By GREG AUMAN, Times Staff Writer
Published July 31, 2005
ORLANDO - Florida State coach Bobby Bowden revealed Saturday that before quarterback Wyatt Sexton was hospitalized last month for "irrational" behavior, he had been suspended by coaches for failure to submit to a drug test.
Bowden, speaking at the Florida Sports Writers Association's annual preseason media gathering, said he visited Sexton on Friday for the first time since the junior was found in the middle of a Tallahassee road by police, insisting he was God. Sexton has since been diagnosed with Lyme disease.
"He looked like he'd just gotten up from a nap and can't wait to get back," Bowden said of his meeting with Sexton, who will sit out this season while being treated for the disease. "He was pretty alert, but he looked tired. He's going to be that way for a while."
Bowden said before Sexton's incident, the quarterback had been acting strangely since "April or May," enough so that FSU coaches asked him to take a drug test. When he refused, he was suspended, though Bowden said he believes the Lyme disease was responsible for Sexton's behavior.
"The Lyme disease, I feel sure, triggered the whole thing," Bowden said. "He wouldn't be suspended for what we know now. This is something else that's happening to him, totally unexpected."
Sexton was expected to be the starting quarterback this fall, but Bowden said his father, running backs coach Billy Sexton, noticed marked changes in his behavior and in his approach to academics. Bowden decided to test Sexton and four other players, a random spot check he said he has made before.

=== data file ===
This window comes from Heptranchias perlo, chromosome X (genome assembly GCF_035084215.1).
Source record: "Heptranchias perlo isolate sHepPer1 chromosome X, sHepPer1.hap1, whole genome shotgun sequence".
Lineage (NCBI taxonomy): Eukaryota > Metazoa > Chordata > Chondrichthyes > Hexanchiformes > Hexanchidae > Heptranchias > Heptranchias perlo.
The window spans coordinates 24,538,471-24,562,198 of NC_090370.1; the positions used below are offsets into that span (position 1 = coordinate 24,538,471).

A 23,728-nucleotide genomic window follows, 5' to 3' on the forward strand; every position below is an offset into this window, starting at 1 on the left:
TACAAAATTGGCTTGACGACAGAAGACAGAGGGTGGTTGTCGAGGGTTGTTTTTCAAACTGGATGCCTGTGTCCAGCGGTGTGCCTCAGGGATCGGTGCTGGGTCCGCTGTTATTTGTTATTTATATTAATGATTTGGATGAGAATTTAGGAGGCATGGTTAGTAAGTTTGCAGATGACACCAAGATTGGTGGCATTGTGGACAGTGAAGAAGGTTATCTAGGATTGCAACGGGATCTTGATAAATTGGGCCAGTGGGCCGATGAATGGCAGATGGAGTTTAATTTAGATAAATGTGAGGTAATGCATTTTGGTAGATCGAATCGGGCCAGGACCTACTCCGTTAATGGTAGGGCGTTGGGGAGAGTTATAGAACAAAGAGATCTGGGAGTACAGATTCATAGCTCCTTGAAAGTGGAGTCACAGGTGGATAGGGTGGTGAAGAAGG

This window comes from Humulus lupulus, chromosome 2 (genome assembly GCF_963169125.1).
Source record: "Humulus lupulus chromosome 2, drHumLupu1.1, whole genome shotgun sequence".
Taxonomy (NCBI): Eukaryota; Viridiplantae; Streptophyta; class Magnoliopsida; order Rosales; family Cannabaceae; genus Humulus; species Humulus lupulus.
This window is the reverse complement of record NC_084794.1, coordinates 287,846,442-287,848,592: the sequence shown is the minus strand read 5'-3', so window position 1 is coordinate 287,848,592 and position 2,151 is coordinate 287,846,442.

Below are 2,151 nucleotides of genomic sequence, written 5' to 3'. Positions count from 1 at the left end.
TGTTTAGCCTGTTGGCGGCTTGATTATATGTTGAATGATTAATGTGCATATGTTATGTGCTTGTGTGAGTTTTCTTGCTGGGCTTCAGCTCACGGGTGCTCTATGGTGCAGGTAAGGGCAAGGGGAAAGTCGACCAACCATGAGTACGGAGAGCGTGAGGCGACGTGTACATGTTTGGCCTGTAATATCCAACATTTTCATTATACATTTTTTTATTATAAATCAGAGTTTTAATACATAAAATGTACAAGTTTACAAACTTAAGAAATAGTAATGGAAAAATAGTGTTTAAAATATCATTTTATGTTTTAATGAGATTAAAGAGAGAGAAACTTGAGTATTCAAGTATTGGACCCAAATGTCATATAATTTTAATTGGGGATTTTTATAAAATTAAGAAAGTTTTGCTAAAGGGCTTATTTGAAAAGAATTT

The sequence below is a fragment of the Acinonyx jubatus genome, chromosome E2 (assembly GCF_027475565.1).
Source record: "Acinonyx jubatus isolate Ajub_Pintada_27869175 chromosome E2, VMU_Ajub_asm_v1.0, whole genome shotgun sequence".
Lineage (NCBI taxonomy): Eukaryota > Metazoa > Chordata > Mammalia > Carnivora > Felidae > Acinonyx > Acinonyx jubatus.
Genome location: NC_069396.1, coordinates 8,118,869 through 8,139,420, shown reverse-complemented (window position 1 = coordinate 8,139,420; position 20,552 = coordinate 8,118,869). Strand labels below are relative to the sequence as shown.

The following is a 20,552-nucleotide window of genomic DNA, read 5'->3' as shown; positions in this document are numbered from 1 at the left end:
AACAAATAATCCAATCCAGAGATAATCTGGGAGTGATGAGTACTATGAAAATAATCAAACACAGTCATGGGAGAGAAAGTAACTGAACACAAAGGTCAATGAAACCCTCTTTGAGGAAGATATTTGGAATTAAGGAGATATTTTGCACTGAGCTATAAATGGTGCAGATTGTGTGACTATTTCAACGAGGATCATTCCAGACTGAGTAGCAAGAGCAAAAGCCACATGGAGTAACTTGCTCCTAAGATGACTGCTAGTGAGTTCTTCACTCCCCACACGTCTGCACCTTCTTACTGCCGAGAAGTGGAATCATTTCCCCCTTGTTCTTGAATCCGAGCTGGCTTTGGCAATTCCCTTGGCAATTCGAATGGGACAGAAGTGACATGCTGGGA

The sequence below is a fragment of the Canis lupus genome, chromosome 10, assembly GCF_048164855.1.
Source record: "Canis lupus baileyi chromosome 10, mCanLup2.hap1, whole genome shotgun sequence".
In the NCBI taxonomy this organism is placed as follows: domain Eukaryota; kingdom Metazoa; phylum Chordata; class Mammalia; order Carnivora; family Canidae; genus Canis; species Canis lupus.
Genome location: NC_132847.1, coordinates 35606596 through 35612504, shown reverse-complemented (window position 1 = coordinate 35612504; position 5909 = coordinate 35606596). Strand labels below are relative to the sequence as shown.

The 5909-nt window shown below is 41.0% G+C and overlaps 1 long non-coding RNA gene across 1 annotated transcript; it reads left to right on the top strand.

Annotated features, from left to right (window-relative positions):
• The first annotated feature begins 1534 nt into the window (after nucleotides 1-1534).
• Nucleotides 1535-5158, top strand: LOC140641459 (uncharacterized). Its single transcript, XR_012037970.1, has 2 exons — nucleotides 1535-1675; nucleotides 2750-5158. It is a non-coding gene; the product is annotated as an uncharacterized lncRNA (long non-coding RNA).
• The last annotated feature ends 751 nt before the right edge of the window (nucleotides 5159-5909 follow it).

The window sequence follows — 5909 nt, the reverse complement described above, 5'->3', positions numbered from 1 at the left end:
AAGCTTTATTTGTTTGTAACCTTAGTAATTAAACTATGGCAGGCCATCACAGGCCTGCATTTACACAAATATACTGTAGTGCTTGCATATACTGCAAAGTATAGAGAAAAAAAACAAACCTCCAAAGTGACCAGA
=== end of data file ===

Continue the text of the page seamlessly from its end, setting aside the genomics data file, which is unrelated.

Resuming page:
"He was acting strangely," Bowden said. "I was gone, out of town. His dad was keeping me up on it. Here's a guy who was a straight-A student. All the sudden he's making I's (incompletes). Something strange is happening here. What's the first thing you suspect?"
Bowden said Sexton had not missed or failed a drug test before the one for which he was suspended.
According to an incident report, Sexton was doing pushups in the middle of a road, wearing nothing but wet shorts, and later jumped on a parked car and yelled at a woman. Asked his name by police, he told them he was God, then later was sprayed with pepper spray and taken to a hospital for evaluation under the state's Baker Act.
The connection to Lyme disease was made when two people in Tallahassee read of Sexton's behavior and called his father to say their children suffered from Lyme disease and exhibited similar symptoms.
"They called Bill, said, "Hey, Bill, my son had that and thought he was God.' It must be a common trait," Bowden said. "When Bill heard that, he said, "Gosh, this could be this.' That's when he took them up to Pennsylvania, had some tests run on him and found out that's what was causing him to act irrationally."
Bowden, who will turn to redshirt freshmen Xavier Lee and Drew Weatherford at quarterback, said Sexton may have been suffering from Lyme disease for "a couple of years."
"Evidently, the germ gets in there and lays dormant," Bowden said. "It gets to different areas, and sooner or later, it comes out. It settled up here (pointing to his head), I think (that) made the strange actions, and it settled in his heart also."
Bowden said Sexton is on a strict diet, not unlike the one the 75-year-old coach is on for diabetes, but that the quarterback hopes to return to football.
"They think he can get over it completely," Bowden said. "His desire right now is to get back out there. He's got to go ahead and face the fact that he's out a year."